HT: What do you think Southern literature offers and/or asks of its readers that is different than other genres?

Maria: It’s a great question — I do think the literature of the South continues to be deeply rooted overall in a sense of natural landscape. More than work from other places? I’m not sure I could prove it, but I think so, and as a reader, this is something I love. Read Charles Dodd White’s recent remarks in his C16 interview, and also Emily Choate’s amazing in-depth critical essay on this, which was one of the NEH Chairman’s grant-funded pieces: https://chapter16.org/among-the-pollinators/.


HT: What approach do you recommend for newcomers to Southern literature? …for readers who want to take a deep plunge into challenging Southern lit?

Kashif: Get a good mix of essays, fiction, poetry, and plays. I often consider essays to be the unfolding of fiction, and then another type of fiction themselves. Newcomers to Southern lit should start by debunking their ideas about the Old South. Too much of that obfuscates the colorblind racism that is a part of modern Southern society. I find that initiates to the genre are often in search of cotton and Jim Crow—without which, they don’t believe a piece could be about life in the American South. A collection of essays can disabuse newcomers of these superannuated visions.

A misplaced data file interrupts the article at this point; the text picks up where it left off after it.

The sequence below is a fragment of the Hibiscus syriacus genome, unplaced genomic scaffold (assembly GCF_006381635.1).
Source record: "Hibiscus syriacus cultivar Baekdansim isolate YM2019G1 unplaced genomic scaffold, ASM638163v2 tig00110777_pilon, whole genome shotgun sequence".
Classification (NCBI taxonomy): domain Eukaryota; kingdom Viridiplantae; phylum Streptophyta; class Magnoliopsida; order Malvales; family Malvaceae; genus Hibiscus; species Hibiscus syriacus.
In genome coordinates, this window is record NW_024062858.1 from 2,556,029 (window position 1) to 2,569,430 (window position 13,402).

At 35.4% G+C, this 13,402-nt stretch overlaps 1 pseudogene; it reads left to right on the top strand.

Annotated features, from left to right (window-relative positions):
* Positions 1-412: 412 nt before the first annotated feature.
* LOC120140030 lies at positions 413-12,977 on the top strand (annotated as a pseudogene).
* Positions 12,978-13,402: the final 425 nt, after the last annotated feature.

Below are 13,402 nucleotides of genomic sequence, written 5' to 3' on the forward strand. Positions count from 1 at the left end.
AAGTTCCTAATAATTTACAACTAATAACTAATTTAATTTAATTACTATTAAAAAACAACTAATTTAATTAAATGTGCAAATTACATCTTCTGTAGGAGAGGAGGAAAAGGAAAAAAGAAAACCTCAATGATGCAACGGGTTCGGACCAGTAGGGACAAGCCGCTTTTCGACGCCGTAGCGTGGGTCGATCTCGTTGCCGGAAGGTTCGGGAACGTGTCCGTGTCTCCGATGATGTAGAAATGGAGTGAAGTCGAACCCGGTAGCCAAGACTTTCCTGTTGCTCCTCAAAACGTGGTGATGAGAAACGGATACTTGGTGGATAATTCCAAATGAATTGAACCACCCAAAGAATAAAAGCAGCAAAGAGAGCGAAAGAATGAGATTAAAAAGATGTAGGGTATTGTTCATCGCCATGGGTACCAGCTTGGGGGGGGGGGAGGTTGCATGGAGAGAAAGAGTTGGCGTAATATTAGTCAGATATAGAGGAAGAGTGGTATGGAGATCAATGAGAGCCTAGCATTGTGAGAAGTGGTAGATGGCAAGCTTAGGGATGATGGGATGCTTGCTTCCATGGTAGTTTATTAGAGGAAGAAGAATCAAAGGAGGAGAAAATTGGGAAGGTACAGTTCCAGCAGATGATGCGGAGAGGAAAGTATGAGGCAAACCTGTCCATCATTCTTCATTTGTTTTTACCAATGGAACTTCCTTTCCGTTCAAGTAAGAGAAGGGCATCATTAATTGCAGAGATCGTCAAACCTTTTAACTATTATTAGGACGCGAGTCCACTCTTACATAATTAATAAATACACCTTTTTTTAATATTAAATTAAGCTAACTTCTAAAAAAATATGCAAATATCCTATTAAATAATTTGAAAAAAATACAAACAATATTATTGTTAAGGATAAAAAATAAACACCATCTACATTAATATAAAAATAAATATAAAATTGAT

And plays. Less reading and more seeing—but you must see When Boys Exhale by Anthony Green. It represents a melding of classical and the au courant. We are reminded that Black gay boys are an integral part of the modern South, too.


Maria’s recommended reading:

For me, it’s a wonderful thing to contemplate the work of writers like Anjali Enjeti or Neema Avashia as part of the current voice of the region. For thoughts from younger writers on this subject, see Kashif’s review of A Measure of Belonging, as well as the SFB session video with some of the writers in that anthology. Also, check out Brandon Taylor’s interview at Chapter 16, where he talks about his own sense of Southernness.



Kashif’s recommended reading:

I already shared thoughts on essay and plays…and then there is fiction and poetry. Think more broadly, here. Does a book have to name a state in the South to be considered Southern fiction? The Black folks who fled the South during the Great Migration essentially created little Southern outposts in Harlem, Detroit, Chicago, Baltimore. Go Tell it on the Mountain by James Baldwin is a piece of Southern literature, even though it takes place in New York. But of course, other remarkable works do name the South, and should be read, including:


In the first year after Chapter 16’s launch, Maria (as a contributing writer) interviewed Elizabeth Spencer, one of the South’s greatest writers. Spencer said, “As long as people live here in the South, I suppose they’re Southerners, and as long as they write about people living in the South, I suppose that’s Southern fiction.”

Perhaps the next question to consider is “what do you think?”


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Maria Browning is a fifth-generation Tennessean who grew up in Erin and Nashville. Her work has appeared in Guernica, The Los Angeles Review of Books, Literary Hub, and The New York Times. She’s the editor of Chapter 16.




Kashif Andrew Graham was announced as the first Humanities Tennessee Fellow in Criticism for Chapter16.org. A freelance writer and librarian, Kashif is a frequent contributor to Nashville Scene, Chapter 16, Theological Librarianship, and other literary outlets. He has also appeared on C-SPAN, Queerology, and WPLN’s This is Nashville.